Add a few records of data to the table. You can do this by simply clicking Add new record or using keyboard shortcuts and typing in values for each cell.

Step 3: Create an API Endpoint

The API is the glue that connects your Xano backend to your front-end. Xano auto-generates basic CRUD API endpoints for you, but the API capabilities are limitless in Xano far beyond basic operations.

First, navigate to API on the left navigation bar.

You may already see an API group named "Default", if not please select Add API Group in the top right corner and add a new API group.

Once inside the API group, you may notice some existing API endpoints. There are likely the autogenerated CRUD endpoints and authentication endpoints that Xano created for you.

To show you the ropes, create a new API endpoint by selecting Add API Endpoint in the top right.

Then select Start From Scratch and give it a name that doesn't already exist like "my_first_api."

Add a Function to the Function Stack

The Function Stack is the focal point of your API endpoint. It's where you define the business logic of what you're API endpoint is actually doing. For starters, keep it simple. Click the + button and add Query All Records. Select your newly created table from step 2.

Step 4: Test and Publish an API Endpoint

Use Run & Debug to Test the API Endpoint

Now that you've added a function from step 3, it's time to test the API you're building. Use Run & Debug in the top right of the screen to test the API endpoint.

Once the right panel opens, select run to get the results of the API endpoint,

If you're following along, your API won't have any inputs yet. However, if your API has inputs, this is when you're able to enter values before running it.

Publish the API Endpoint

Next, it's time to publish the API endpoint. You'll notice when you added the function to the API endpoint, a banner popped up, revertible changes, and a publish button showed up. This is because the API endpoint went into draft mode, which allows you to edit and publish API endpoints without affecting the live product.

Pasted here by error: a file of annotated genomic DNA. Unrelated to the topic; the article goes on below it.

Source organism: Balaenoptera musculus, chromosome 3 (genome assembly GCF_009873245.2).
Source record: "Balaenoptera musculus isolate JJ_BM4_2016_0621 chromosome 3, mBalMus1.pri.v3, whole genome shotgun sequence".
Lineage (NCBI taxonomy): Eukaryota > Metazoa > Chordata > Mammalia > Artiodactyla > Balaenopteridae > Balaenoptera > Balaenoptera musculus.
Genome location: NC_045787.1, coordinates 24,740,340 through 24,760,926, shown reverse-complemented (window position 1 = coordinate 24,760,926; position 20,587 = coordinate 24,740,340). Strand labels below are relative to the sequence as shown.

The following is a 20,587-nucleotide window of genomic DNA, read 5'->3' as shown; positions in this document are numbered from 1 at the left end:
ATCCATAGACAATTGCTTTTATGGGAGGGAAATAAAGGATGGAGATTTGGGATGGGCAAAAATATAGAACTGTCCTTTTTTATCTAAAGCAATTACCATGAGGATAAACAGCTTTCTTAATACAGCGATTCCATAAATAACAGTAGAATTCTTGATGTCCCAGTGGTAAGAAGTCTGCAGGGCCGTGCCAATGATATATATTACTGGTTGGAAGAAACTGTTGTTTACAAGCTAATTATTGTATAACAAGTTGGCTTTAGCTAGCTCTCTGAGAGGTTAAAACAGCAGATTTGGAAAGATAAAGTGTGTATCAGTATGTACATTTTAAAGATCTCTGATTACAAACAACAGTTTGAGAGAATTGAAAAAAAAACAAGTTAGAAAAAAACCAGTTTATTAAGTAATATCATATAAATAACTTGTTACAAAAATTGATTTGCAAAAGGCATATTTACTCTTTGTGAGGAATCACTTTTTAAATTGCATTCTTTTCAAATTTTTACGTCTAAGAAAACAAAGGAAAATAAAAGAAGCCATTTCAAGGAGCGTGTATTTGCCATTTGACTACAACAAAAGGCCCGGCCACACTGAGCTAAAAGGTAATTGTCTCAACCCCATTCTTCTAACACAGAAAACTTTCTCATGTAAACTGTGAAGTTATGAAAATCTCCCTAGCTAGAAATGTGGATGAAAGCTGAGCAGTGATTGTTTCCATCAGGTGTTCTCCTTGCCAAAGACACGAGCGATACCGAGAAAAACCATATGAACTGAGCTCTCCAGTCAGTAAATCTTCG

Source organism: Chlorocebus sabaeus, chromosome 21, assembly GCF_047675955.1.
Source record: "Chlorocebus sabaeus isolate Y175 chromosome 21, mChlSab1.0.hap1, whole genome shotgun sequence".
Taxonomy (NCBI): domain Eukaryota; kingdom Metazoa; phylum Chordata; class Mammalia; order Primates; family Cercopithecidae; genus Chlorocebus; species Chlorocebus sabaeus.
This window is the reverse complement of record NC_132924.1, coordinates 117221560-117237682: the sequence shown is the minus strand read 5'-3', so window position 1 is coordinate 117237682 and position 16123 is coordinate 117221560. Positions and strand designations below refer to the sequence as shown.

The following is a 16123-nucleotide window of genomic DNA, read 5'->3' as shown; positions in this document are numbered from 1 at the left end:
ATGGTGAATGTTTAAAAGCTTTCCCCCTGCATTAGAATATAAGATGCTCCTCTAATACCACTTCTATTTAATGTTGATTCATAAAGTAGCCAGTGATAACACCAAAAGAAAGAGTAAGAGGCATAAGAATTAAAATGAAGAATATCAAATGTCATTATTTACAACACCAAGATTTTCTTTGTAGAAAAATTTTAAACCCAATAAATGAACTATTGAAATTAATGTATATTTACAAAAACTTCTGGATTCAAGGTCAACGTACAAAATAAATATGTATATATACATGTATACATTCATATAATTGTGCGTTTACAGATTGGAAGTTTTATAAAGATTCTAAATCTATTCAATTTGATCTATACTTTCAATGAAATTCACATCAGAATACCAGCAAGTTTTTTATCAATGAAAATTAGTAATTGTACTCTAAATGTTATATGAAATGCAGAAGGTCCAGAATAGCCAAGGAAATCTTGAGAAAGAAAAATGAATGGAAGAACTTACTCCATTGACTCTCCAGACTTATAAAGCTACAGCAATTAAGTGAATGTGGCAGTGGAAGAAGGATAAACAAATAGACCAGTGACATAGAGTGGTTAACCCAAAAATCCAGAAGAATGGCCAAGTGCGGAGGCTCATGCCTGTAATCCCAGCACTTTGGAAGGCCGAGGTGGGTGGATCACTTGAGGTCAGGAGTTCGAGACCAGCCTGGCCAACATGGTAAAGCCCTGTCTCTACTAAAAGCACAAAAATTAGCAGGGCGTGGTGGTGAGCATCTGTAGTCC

To publish the API endpoint, select the green button that says Publish.

Optionally, add a message to describe your changes (not necessary right now). If you have other drafts, they will also appear now, and you'll have the option to simultaneously publish or opt not to yet.

Step 5: Connect an API to Your Front-end

It's time to connect an API to your front-end. The API is the glue, the connection piece, between your backend and front-end.

API Endpoint URL

Each API Endpoint has a URL, which is used to call the API endpoint. Your browser is a front-end, for example, you can copy your API endpoint URL and paste it in a new tab to see the result of your API endpoint.

While your browser is an example of a front-end, it displays the raw data from the output. Using a front-end framework or no-code tool enables you to organize and present the output in a user-friendly way.

Connecting Xano to a Front-end

Xano can connect to virtually any front-end via the API.

Here are some common front-ends people connect to and tutorials for how to connect.


Bravo Studio





Even more front-ends that our users connect to can be found at along with various tutorials and resources.

Have questions?

Let us know how we can help at or post to us in the community.

Last updated